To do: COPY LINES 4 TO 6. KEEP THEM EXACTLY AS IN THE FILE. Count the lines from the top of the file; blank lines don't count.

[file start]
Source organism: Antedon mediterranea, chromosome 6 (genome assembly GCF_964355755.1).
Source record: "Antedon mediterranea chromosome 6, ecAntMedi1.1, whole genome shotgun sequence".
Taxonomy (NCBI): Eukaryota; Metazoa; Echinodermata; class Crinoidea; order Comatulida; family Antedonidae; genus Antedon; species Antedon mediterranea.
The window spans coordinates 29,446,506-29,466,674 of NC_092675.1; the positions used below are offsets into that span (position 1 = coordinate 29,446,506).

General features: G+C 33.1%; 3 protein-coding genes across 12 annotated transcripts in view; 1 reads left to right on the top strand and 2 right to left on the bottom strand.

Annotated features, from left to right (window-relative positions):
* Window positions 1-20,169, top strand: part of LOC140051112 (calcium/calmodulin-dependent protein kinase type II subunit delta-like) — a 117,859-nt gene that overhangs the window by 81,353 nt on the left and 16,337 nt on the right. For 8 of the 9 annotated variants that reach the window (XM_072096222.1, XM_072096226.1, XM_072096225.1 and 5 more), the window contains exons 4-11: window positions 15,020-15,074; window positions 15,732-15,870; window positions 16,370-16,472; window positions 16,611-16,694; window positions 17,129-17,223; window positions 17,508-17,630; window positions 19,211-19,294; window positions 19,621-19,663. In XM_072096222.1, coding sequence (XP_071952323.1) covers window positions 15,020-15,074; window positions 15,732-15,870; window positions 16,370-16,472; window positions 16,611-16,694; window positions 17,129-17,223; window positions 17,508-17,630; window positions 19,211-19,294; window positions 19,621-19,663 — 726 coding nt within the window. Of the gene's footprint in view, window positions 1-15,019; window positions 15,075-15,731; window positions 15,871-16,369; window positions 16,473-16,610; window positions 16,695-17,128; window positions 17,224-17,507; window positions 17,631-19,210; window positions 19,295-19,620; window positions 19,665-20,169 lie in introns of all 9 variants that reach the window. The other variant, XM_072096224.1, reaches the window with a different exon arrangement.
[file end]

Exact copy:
The window spans coordinates 29,446,506-29,466,674 of NC_092675.1; the positions used below are offsets into that span (position 1 = coordinate 29,446,506).

General features: G+C 33.1%; 3 protein-coding genes across 12 annotated transcripts in view; 1 reads left to right on the top strand and 2 right to left on the bottom strand.

Annotated features, from left to right (window-relative positions):